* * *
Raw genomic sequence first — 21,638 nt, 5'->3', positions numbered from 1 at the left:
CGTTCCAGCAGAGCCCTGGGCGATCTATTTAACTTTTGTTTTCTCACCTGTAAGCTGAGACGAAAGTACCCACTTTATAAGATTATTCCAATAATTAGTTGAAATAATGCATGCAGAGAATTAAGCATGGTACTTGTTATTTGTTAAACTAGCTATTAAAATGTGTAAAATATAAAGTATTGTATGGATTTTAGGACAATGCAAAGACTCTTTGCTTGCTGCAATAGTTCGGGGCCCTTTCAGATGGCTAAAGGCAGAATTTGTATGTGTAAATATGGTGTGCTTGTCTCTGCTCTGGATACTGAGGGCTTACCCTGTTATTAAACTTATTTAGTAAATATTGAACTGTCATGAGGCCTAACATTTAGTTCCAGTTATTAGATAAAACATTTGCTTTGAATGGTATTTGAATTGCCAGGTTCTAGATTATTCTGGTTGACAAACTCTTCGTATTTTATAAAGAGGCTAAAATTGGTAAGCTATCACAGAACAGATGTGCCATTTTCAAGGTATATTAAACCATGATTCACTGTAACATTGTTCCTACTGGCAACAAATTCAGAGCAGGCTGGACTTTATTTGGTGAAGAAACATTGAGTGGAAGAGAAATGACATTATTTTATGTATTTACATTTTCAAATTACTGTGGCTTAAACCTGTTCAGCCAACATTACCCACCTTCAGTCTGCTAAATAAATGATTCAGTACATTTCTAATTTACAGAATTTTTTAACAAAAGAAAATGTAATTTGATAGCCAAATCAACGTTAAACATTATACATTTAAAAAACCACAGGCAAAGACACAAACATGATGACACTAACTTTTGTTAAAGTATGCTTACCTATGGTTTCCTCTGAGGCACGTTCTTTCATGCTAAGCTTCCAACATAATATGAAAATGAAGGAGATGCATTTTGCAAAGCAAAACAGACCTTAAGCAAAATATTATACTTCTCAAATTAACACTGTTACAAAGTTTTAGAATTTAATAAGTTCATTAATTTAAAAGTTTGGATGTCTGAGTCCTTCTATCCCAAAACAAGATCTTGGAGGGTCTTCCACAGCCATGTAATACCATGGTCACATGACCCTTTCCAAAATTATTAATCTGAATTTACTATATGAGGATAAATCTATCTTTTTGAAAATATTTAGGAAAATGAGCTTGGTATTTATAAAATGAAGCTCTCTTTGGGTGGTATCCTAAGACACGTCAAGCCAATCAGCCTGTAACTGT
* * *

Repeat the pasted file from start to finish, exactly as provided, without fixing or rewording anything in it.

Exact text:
Raw genomic sequence first — 21,638 nt, 5'->3', positions numbered from 1 at the left:
CGTTCCAGCAGAGCCCTGGGCGATCTATTTAACTTTTGTTTTCTCACCTGTAAGCTGAGACGAAAGTACCCACTTTATAAGATTATTCCAATAATTAGTTGAAATAATGCATGCAGAGAATTAAGCATGGTACTTGTTATTTGTTAAACTAGCTATTAAAATGTGTAAAATATAAAGTATTGTATGGATTTTAGGACAATGCAAAGACTCTTTGCTTGCTGCAATAGTTCGGGGCCCTTTCAGATGGCTAAAGGCAGAATTTGTATGTGTAAATATGGTGTGCTTGTCTCTGCTCTGGATACTGAGGGCTTACCCTGTTATTAAACTTATTTAGTAAATATTGAACTGTCATGAGGCCTAACATTTAGTTCCAGTTATTAGATAAAACATTTGCTTTGAATGGTATTTGAATTGCCAGGTTCTAGATTATTCTGGTTGACAAACTCTTCGTATTTTATAAAGAGGCTAAAATTGGTAAGCTATCACAGAACAGATGTGCCATTTTCAAGGTATATTAAACCATGATTCACTGTAACATTGTTCCTACTGGCAACAAATTCAGAGCAGGCTGGACTTTATTTGGTGAAGAAACATTGAGTGGAAGAGAAATGACATTATTTTATGTATTTACATTTTCAAATTACTGTGGCTTAAACCTGTTCAGCCAACATTACCCACCTTCAGTCTGCTAAATAAATGATTCAGTACATTTCTAATTTACAGAATTTTTTAACAAAAGAAAATGTAATTTGATAGCCAAATCAACGTTAAACATTATACATTTAAAAAACCACAGGCAAAGACACAAACATGATGACACTAACTTTTGTTAAAGTATGCTTACCTATGGTTTCCTCTGAGGCACGTTCTTTCATGCTAAGCTTCCAACATAATATGAAAATGAAGGAGATGCATTTTGCAAAGCAAAACAGACCTTAAGCAAAATATTATACTTCTCAAATTAACACTGTTACAAAGTTTTAGAATTTAATAAGTTCATTAATTTAAAAGTTTGGATGTCTGAGTCCTTCTATCCCAAAACAAGATCTTGGAGGGTCTTCCACAGCCATGTAATACCATGGTCACATGACCCTTTCCAAAATTATTAATCTGAATTTACTATATGAGGATAAATCTATCTTTTTGAAAATATTTAGGAAAATGAGCTTGGTATTTATAAAATGAAGCTCTCTTTGGGTGGTATCCTAAGACACGTCAAGCCAATCAGCCTGTAACTGT